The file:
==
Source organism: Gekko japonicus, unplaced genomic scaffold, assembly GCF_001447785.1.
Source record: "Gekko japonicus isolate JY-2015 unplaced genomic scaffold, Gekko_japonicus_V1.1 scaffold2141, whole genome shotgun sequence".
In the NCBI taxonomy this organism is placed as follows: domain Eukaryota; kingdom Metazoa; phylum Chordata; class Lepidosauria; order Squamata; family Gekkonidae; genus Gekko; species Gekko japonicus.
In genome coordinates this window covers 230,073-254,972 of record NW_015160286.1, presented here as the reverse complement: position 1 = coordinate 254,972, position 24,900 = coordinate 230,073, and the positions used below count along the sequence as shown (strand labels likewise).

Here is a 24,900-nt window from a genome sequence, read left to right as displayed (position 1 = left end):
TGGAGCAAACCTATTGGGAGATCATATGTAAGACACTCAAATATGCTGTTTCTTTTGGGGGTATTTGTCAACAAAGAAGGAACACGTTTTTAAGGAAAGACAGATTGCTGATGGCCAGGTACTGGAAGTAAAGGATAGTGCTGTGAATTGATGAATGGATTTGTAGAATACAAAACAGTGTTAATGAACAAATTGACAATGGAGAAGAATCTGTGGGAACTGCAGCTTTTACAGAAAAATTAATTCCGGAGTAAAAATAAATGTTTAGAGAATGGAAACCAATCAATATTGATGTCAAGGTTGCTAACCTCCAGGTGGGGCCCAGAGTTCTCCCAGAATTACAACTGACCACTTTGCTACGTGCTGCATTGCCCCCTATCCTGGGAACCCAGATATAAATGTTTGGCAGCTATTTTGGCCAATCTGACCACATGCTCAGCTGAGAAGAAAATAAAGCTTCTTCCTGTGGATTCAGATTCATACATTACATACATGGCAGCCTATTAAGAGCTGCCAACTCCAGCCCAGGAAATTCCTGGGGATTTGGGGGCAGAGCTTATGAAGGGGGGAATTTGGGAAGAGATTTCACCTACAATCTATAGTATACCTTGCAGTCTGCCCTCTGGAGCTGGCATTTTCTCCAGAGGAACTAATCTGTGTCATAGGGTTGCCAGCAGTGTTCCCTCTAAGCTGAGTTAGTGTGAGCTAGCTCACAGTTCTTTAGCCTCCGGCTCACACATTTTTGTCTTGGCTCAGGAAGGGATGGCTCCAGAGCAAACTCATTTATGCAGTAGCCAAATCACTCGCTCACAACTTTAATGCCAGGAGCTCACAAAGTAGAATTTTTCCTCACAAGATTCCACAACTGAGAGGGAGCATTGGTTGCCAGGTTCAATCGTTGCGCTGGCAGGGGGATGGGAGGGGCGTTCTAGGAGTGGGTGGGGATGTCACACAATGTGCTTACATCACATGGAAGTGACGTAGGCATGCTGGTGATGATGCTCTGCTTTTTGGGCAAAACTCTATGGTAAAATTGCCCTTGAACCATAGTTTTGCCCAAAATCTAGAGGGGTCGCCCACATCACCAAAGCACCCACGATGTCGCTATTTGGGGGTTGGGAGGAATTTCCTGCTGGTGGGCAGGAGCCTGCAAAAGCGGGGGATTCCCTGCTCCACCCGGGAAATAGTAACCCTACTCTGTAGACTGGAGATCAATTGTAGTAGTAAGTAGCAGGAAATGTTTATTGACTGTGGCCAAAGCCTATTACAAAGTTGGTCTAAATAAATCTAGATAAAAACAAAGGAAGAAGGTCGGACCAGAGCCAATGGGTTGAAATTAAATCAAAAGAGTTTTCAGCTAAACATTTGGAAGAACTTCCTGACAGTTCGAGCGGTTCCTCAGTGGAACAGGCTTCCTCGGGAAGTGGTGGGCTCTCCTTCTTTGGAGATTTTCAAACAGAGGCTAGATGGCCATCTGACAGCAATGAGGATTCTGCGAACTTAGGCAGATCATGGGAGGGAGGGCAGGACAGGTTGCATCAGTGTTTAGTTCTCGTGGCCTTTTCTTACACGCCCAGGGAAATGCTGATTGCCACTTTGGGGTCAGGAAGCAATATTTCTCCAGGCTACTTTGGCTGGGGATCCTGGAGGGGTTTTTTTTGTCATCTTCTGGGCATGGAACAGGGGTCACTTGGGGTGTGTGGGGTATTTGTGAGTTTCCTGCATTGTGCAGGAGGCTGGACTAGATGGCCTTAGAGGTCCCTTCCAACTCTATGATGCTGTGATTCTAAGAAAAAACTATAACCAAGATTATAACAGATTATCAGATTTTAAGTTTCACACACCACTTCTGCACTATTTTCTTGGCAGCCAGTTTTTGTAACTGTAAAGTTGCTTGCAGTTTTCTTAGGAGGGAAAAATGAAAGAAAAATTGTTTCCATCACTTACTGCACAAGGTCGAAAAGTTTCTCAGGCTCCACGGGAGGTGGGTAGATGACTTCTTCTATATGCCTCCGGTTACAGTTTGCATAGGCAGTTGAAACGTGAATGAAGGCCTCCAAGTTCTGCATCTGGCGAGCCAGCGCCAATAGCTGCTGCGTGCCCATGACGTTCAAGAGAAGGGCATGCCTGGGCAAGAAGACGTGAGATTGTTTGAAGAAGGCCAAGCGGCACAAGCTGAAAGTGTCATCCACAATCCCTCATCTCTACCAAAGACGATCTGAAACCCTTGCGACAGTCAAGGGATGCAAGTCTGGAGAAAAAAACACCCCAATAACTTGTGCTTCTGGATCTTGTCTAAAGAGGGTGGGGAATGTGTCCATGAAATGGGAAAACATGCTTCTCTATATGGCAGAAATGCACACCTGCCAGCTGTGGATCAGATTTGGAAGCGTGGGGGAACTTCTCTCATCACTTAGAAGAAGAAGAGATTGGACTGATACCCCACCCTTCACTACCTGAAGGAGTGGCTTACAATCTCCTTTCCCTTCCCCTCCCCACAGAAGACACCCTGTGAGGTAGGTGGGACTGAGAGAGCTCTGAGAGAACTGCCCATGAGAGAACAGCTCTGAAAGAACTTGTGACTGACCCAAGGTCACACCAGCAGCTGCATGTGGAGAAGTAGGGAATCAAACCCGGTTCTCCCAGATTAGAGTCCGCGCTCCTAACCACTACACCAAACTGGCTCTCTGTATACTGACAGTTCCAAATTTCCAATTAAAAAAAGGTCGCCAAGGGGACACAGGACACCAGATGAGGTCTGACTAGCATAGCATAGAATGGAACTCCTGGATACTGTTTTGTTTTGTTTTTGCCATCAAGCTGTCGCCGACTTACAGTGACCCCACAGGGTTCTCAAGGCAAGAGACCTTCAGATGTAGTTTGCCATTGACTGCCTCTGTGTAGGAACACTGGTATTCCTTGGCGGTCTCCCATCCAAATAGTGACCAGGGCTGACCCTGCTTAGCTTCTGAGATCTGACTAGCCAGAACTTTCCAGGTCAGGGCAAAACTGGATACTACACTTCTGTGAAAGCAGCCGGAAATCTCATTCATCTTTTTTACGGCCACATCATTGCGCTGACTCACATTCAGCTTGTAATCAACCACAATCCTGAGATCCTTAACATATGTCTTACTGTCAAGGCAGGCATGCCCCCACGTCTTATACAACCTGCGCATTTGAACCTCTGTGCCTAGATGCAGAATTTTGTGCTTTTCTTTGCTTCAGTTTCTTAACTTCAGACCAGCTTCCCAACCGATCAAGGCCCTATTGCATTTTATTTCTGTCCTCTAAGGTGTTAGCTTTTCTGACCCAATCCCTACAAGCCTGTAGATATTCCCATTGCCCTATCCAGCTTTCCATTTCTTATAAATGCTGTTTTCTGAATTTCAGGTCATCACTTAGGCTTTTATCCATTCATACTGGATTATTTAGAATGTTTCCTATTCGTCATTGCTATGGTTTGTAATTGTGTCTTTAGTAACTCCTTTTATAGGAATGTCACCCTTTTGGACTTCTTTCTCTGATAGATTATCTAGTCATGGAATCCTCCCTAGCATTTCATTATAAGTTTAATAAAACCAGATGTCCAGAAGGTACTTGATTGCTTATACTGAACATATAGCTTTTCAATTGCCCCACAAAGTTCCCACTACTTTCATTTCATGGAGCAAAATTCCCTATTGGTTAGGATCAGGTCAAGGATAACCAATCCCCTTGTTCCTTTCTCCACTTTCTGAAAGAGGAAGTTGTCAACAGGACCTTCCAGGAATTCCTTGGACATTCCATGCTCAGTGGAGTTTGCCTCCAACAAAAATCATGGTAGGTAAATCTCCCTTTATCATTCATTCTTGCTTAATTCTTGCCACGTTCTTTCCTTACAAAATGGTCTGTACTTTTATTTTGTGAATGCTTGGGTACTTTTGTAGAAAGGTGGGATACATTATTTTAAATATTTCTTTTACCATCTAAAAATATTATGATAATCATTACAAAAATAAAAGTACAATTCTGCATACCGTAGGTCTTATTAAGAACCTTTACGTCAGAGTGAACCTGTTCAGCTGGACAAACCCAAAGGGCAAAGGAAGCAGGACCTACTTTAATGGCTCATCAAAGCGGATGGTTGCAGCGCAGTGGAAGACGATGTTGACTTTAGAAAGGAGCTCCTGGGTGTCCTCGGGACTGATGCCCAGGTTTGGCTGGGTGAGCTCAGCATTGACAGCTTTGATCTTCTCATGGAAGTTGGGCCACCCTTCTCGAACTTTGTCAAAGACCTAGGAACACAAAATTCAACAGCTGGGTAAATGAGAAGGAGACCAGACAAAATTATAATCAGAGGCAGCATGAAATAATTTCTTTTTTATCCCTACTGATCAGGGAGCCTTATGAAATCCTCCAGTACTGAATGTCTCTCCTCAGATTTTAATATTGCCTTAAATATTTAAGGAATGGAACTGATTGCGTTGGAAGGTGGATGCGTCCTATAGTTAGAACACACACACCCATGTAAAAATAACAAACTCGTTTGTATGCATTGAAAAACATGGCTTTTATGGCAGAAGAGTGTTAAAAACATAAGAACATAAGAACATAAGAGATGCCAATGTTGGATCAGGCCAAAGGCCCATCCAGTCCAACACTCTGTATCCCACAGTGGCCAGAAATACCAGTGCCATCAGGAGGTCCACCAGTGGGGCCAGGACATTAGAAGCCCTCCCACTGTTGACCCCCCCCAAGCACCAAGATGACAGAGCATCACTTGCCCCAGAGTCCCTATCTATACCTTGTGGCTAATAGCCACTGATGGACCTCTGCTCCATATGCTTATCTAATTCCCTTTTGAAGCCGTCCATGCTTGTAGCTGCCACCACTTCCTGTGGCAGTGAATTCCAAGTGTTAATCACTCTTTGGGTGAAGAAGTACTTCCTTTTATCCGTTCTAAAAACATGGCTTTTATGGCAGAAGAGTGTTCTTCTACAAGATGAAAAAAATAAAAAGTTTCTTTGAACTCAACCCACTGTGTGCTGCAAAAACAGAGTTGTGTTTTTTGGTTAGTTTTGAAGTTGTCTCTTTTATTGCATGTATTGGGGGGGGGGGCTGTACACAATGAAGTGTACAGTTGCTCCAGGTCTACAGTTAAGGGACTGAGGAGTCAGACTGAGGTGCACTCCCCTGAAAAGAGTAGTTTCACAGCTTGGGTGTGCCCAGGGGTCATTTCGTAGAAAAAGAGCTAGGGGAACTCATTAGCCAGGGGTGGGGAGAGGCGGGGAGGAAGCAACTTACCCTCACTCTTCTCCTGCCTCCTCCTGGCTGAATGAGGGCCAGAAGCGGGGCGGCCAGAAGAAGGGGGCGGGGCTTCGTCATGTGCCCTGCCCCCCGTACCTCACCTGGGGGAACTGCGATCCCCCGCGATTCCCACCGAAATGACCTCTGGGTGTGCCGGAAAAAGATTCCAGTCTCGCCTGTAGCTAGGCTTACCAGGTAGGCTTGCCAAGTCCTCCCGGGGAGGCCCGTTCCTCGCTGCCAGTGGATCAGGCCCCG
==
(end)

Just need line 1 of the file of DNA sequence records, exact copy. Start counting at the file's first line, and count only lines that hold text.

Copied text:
Source organism: Gekko japonicus, unplaced genomic scaffold, assembly GCF_001447785.1.